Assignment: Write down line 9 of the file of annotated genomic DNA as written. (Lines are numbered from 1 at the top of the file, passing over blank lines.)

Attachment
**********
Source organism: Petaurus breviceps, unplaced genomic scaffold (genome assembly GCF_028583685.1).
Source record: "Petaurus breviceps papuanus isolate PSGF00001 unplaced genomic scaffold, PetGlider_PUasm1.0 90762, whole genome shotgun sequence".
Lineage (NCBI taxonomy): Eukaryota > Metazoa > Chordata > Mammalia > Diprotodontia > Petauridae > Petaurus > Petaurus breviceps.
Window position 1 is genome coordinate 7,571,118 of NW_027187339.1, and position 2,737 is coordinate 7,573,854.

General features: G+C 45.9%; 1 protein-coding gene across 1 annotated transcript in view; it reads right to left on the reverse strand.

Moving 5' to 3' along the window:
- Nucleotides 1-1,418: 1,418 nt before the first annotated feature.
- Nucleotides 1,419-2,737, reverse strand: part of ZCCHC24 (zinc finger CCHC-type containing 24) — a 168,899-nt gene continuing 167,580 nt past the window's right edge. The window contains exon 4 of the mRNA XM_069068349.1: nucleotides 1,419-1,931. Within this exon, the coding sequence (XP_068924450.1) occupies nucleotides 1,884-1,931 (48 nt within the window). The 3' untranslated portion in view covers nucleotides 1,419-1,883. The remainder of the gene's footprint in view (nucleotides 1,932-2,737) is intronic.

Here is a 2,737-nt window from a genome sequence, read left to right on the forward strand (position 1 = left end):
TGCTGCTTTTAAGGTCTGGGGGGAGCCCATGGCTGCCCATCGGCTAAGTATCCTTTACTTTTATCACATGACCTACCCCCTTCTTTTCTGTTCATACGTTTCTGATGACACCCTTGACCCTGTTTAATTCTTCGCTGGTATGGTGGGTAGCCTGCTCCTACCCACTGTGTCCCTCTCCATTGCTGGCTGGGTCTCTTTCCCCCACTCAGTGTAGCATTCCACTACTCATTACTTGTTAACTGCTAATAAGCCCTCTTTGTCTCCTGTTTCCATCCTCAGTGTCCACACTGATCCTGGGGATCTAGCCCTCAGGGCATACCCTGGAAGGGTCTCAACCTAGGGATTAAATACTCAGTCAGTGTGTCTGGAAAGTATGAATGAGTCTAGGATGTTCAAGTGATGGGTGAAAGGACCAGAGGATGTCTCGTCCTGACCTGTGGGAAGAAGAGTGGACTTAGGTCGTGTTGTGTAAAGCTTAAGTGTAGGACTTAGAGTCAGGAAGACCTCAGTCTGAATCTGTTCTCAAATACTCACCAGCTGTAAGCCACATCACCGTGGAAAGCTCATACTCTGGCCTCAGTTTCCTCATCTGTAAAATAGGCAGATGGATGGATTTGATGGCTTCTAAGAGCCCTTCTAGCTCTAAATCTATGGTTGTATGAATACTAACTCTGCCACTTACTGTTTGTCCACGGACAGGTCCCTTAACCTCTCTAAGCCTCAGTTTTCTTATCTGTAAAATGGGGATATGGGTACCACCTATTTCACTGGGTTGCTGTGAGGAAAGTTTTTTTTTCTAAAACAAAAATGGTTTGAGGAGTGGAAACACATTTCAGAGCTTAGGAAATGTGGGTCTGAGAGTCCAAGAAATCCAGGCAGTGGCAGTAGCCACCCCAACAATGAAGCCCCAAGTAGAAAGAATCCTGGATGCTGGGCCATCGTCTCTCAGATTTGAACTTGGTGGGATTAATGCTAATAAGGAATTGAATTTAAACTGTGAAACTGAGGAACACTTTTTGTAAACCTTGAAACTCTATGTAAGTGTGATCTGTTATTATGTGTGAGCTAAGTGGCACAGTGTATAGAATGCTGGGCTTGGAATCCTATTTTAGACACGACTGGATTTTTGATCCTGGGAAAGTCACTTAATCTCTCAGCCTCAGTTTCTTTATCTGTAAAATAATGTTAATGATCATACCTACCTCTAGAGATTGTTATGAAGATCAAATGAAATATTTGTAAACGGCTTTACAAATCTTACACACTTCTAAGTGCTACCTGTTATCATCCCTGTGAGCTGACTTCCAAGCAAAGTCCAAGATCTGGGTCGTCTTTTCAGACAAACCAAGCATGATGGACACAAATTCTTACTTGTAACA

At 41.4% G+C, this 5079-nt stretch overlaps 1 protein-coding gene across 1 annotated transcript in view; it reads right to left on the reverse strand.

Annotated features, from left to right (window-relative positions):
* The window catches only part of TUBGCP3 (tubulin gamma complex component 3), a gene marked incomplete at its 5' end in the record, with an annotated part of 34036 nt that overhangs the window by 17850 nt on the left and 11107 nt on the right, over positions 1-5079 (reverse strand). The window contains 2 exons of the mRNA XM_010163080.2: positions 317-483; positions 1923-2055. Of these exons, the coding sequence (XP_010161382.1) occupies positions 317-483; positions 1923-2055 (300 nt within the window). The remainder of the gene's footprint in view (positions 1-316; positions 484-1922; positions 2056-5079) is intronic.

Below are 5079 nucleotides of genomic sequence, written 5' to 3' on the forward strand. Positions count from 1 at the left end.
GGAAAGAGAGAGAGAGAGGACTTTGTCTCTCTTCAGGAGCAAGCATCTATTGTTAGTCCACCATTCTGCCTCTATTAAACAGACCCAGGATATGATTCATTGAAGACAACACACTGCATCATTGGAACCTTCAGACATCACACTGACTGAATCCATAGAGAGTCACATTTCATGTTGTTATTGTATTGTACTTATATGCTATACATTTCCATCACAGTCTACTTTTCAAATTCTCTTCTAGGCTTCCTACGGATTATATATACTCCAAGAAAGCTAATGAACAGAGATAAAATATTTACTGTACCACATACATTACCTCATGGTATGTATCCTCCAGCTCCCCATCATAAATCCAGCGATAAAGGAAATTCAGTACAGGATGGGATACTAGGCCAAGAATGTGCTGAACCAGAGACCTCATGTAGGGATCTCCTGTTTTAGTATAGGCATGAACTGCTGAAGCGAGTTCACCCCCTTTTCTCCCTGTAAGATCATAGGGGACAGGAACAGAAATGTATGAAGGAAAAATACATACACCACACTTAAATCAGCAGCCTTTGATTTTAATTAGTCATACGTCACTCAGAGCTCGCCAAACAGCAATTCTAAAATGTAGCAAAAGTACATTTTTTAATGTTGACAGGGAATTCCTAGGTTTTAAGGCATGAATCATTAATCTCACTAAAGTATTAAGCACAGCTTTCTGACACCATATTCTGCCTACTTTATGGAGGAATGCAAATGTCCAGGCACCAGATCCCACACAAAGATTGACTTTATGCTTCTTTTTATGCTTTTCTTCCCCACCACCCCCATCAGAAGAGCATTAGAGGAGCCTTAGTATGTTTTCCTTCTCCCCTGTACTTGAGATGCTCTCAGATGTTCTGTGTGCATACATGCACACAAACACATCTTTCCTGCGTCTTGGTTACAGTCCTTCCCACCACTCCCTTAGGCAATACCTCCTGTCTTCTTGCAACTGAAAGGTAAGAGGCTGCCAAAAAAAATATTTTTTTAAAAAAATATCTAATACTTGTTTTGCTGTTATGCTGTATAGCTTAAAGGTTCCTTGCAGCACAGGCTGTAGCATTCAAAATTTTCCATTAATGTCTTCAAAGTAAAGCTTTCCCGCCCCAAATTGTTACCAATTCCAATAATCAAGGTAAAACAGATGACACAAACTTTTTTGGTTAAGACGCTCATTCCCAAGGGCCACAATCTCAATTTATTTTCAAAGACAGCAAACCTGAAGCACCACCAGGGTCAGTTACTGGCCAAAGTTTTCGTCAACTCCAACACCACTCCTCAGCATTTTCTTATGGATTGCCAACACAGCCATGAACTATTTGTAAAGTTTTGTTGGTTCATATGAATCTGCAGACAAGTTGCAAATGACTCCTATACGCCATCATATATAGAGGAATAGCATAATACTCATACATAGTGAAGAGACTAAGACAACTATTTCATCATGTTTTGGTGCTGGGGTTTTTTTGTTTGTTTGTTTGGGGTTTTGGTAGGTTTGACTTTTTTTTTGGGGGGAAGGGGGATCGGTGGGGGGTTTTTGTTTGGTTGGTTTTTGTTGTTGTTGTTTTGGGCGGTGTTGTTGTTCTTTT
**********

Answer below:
Here is a 2,737-nt window from a genome sequence, read left to right on the forward strand (position 1 = left end):